Judge not, lest ye be judged. Or maybe judging each other is a good thing?
New research suggests that judging the people you work with—both positively and negatively—could help you work better together.
“People really care about their moral reputation,” said Stanford University sociologist and researcher Robb Willer to the university. “So just knowing that you could be criticized keeps cooperation going.”
Willer and his team studied 54 four-person groups that were tasked with completing a series of team exercises that lasted about an hour. Some of those groups were asked to let each other know when they liked or didn’t like something a teammate did; other groups were given money and told to fine each other when they didn’t like an action.
How did these methods affect team bonding? While cooperation was about the same in both scenarios, the groups that were asked to make judgments of one another actually reported feeling more trusting and generous toward each other—more so than the teams that punished each other financially.
Members of teams that used money to punish one another were prone to retaliate when they were fined. Not so in the teams that used feedback to guide one another’s actions.
And though encouraging team members to let each other know when they liked or didn’t like something might sound like a disaster waiting to happen—especially if you’re a manager—the researchers found that the feedback that was shared within the teams was overwhelmingly positive.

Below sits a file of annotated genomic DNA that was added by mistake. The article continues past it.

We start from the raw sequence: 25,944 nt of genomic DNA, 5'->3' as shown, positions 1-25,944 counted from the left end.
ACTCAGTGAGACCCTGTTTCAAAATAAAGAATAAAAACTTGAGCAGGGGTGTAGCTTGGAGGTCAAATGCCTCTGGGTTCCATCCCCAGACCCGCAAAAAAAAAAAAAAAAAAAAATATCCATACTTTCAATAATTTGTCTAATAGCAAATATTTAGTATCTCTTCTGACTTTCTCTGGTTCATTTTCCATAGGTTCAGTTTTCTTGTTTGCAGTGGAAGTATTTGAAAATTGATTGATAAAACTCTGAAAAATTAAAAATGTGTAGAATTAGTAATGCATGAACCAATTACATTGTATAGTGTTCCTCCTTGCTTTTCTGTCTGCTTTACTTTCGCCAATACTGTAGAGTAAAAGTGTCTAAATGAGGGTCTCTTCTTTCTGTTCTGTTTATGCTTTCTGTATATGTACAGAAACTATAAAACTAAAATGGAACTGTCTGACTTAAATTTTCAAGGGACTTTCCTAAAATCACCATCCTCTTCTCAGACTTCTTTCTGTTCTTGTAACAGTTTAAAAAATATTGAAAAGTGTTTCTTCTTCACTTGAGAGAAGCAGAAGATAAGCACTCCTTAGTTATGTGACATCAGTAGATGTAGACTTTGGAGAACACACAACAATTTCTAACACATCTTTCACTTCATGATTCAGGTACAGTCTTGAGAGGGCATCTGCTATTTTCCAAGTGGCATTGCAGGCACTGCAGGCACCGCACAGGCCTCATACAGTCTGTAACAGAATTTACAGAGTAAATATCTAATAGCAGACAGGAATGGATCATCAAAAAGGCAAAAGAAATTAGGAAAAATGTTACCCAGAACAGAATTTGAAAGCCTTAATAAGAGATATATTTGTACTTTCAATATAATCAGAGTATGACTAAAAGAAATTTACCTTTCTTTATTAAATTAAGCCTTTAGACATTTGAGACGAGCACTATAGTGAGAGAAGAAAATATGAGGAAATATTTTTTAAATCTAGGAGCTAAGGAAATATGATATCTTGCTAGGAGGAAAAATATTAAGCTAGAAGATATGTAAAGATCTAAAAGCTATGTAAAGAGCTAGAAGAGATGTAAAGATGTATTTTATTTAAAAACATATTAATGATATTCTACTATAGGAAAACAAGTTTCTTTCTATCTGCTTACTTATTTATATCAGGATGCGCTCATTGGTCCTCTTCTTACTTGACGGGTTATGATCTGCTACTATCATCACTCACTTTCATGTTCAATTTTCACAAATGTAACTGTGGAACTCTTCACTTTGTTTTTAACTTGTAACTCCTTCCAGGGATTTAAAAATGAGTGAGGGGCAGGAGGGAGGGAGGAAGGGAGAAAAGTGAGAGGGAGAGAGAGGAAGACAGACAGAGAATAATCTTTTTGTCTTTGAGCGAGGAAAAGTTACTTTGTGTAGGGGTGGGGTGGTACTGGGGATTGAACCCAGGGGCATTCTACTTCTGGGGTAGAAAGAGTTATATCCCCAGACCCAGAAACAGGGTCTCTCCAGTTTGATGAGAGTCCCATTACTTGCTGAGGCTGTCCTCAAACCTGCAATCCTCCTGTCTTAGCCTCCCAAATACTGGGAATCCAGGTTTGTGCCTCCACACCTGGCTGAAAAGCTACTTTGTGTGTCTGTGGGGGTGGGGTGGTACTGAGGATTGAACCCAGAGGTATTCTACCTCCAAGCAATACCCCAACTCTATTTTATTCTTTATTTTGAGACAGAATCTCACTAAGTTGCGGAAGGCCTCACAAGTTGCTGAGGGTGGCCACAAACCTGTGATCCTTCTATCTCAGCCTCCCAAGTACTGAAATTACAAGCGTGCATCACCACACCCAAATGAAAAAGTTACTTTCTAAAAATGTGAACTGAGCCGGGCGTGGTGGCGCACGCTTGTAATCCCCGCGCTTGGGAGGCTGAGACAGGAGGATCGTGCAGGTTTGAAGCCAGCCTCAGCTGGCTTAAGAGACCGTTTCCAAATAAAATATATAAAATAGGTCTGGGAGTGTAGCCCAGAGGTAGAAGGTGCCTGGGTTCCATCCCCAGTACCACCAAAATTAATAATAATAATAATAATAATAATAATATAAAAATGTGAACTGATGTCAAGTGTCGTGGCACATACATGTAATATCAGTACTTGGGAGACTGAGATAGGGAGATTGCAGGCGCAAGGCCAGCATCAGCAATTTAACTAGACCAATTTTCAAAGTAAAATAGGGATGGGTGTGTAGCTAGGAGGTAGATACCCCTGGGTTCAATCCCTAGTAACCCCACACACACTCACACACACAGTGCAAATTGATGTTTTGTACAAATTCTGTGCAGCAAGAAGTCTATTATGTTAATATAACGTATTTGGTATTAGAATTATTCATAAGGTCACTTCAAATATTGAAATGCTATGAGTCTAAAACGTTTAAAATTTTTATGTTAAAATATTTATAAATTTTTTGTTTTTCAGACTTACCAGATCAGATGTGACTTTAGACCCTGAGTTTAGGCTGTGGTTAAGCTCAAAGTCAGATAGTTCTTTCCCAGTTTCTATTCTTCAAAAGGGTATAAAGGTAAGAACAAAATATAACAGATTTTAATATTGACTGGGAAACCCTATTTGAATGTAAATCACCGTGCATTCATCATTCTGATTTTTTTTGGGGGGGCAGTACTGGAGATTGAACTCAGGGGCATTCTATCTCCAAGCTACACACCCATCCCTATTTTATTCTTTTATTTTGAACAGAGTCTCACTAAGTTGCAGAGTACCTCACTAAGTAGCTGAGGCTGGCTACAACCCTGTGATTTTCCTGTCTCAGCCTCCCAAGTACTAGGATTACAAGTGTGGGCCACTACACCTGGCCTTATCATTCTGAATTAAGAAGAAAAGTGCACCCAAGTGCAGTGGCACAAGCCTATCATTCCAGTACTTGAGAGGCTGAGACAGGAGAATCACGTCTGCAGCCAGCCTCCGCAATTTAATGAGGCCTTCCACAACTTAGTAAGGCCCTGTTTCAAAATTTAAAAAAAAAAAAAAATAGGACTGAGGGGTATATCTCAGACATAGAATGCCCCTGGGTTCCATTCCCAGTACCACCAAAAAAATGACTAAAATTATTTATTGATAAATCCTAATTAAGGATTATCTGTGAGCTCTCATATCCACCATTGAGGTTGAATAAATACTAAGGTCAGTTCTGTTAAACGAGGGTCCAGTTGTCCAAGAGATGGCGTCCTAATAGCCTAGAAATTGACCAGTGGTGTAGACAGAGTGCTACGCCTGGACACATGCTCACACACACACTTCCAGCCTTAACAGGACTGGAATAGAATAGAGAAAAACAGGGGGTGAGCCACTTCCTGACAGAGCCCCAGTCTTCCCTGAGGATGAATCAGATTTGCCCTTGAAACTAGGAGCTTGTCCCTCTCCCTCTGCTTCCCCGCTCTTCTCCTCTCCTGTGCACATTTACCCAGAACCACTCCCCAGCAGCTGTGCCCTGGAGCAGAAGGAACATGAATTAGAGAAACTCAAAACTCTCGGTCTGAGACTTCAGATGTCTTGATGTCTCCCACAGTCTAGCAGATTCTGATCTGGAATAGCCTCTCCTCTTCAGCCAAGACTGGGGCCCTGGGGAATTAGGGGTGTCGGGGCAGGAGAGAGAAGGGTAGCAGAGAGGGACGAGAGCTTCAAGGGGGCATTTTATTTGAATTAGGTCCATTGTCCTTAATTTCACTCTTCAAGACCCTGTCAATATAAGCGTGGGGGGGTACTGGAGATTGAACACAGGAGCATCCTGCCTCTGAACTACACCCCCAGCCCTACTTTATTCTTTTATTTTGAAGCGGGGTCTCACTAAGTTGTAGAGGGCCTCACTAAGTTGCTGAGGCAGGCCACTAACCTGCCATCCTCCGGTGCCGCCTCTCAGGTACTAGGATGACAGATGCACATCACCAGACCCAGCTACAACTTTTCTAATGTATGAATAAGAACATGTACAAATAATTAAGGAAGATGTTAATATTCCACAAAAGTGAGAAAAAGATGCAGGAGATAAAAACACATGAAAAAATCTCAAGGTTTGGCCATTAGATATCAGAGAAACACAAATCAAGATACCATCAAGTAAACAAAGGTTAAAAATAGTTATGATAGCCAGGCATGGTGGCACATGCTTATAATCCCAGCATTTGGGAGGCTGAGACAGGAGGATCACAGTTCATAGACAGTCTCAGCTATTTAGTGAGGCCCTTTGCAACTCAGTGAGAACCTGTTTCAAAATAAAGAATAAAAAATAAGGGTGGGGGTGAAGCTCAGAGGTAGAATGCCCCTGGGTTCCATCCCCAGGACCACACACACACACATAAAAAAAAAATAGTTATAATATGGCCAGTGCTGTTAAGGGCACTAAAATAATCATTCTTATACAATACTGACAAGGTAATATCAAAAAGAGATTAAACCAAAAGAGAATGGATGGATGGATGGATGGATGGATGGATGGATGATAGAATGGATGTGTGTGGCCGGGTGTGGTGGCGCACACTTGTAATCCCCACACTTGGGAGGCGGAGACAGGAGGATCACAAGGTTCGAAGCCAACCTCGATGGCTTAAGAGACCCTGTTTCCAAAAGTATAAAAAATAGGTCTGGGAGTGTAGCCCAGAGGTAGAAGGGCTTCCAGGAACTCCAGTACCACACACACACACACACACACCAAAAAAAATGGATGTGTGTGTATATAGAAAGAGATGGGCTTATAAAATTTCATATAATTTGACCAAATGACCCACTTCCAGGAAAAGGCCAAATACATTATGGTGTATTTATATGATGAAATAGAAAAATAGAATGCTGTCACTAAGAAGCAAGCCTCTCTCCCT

People praised each other’s actions about 60 percent of the time and had negative things to say about 14 percent of the time. The possibility of being called out for doing something wrong kept folks working together and doing the right thing.
“These findings suggest that the motivation to see ourselves, and be seen by others, as moral actors can be every bit as motivating as the drive to maximize material profit,” the researchers wrote.
While many people are motivated to be team players when their reputation is on the line, it’s not the only way to encourage people to be their best selves at work. Here are a couple more ideas for motivating a team:
1) Incentive pay—but only if it’s fair: While employees might be motivated by extra money to be more productive or happier at work, there are also drawbacks to cash bonuses. Find out what works and what doesn’t.
2) Work-life balance: One of the biggest de-motivators in the workplace is forcing people to choose between family and work obligations. Work-life balance is critical for career success.
3) Try a standing desk: Standing desks have been shown to boost office collaboration by putting everyone at eye level.
Katie Moritz is Rewire’s senior editor and a Pisces who enjoys thrift stores, rock concerts and pho. She covered politics for a newspaper in Juneau, Alaska, before driving down to balmy Minnesota to help produce long-standing public affairs show “Almanac” at Twin Cities PBS. Now she works on this here website. Reach her via email at [email protected] Follow her on Twitter @katecmoritz.